Parents of Octonauts obsessives, raise your hands. I see you there, you who know the difference between the Gup A and the Gup E, who have a weirdly extensive knowledge of obscure sea creatures, and who can’t get “Creature Report” out of your head for love or money. I see you, from here in my living room, where I can’t look in any direction without seeing orange and blue.
Octonauts obsession has hit my 3 year old hard, and truthfully, as far as children’s television goes, I don’t really have any complaints about her choice. The characters are all smart and individual, and none of them have annoying voices. There’s no violence of fighting baddies. The technology/engineering jobs are held by the ladies. Every episode teachers about a new animal. Their mission is “Explore, Rescue, Protect.” What can I possibly object to?
Octonauts is one of the most popular shows on children’s television, but did you know that it’s based on a beautiful series of books? My mini-artsplorer was gifted a few of them for Christmas, and since then we’ve spent a lot of time with these stories. I think you’re bound to love them as much as we do.
Written by the Canadian/American creative duo Michael Murphy and Vicki Wong, who call themselves MEOMI, there are six books in the series. The characters are all the same as in the television show, with just a few small visual details having been changed in their transition to TV stars.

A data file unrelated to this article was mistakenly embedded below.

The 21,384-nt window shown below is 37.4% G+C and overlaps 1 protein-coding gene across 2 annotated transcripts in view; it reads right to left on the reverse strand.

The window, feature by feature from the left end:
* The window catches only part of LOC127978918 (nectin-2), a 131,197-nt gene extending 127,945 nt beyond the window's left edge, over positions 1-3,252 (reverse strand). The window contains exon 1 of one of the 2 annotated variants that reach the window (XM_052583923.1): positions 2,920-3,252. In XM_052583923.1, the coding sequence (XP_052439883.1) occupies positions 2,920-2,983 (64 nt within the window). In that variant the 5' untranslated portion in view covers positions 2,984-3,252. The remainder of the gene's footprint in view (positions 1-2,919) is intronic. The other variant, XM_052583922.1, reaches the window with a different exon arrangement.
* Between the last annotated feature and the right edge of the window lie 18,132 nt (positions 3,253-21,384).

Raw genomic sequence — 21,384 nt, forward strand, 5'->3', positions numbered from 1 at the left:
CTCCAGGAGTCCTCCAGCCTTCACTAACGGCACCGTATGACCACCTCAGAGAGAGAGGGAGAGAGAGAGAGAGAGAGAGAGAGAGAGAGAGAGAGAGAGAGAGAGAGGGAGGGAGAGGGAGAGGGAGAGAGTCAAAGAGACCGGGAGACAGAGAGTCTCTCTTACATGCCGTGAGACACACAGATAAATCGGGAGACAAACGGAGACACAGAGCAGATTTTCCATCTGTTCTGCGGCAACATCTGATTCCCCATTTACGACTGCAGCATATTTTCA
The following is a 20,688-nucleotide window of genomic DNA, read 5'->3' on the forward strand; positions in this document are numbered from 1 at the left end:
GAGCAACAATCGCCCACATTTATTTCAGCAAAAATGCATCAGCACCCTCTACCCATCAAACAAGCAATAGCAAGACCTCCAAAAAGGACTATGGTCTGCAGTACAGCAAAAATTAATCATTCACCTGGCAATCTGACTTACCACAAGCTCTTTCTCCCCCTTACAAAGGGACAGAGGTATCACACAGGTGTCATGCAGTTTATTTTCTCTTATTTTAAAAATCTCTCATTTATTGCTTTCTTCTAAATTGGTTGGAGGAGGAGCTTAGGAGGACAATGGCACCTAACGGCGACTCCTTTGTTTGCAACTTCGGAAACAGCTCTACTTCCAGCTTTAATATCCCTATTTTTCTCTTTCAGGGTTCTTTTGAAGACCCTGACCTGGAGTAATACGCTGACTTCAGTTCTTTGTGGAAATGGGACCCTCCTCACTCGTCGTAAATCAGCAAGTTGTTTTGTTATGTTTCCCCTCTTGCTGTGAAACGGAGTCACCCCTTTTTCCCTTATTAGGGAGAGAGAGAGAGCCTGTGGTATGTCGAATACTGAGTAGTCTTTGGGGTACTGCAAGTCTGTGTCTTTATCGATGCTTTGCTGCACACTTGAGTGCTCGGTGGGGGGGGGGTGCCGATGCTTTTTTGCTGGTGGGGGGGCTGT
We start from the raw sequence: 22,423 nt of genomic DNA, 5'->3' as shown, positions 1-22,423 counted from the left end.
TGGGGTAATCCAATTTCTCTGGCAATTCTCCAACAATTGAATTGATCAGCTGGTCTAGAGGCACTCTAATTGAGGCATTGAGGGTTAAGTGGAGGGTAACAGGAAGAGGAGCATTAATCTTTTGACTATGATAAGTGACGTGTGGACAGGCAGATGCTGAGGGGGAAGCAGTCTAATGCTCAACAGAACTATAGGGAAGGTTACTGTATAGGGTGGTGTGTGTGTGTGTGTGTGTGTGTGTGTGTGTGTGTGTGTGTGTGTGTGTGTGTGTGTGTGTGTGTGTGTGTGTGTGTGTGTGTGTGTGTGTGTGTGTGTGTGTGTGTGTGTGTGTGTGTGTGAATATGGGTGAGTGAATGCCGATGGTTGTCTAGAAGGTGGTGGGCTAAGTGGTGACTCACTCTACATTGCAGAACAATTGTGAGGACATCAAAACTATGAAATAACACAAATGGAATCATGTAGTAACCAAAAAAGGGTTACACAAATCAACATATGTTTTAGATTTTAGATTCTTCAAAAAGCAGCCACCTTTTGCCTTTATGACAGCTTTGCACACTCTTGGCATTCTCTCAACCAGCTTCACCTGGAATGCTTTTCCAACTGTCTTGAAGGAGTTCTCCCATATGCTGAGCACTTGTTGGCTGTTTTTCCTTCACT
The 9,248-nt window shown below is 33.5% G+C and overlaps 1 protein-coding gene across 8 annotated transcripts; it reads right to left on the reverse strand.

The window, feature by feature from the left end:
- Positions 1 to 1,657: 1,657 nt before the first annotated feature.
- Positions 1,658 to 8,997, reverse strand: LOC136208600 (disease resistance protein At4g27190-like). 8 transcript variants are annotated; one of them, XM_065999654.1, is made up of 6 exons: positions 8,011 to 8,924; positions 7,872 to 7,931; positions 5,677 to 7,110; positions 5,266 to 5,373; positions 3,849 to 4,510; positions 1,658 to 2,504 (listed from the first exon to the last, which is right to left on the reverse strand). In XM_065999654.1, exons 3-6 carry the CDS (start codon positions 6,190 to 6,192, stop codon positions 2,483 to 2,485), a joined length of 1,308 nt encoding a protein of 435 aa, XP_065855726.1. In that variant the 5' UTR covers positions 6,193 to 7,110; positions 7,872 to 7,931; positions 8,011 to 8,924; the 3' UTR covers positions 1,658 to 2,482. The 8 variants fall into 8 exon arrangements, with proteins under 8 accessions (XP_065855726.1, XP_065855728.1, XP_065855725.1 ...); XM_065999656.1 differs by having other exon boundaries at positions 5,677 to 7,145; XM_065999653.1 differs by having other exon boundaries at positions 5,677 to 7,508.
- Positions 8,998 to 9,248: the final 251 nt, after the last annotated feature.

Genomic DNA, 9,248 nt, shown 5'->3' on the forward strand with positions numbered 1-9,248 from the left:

The illustrations are gorgeous and detailed, with so many clever little touches. It usually takes us some time to get through each book because we keep noticing new things to look at on each page. There are visual jokes that the kids will love, as well as some that will be appreciated by sharp-eyed parents. Here are a few of my favorites.
MEOMI also have a lot of fun playing around with the physical structure of the pages, with some turned sideways for a long image, and one of my favorite little jokes is when the Octonauts are searching all over the world, and you have to turn the book upside down for their adventure to the Southern hemisphere. I love these little touches.
We were given The Octonauts and The Only Lonely Monster, about an octopus who is looking for a friend like him; The Octonauts & the Frown Fish, about a fish that is inexplicably glum all the time; and The Octonauts and the Great Ghost Reef, about a reef that has lost its color (a very subtle message about reef bleaching and our responsibilities to the ocean). Each one is equally as charming as the other.
So, if you have an Octonauts lover in your life, I’m sounding the Octo-alert – these Octonauts books are an addition to the collection that both of you are going to love equally.
This post contains affiliate links. That means that if you click through and purchase your Octonauts books from the link, I get a little extra change for our “buy new Gup toys” fund! So, please do!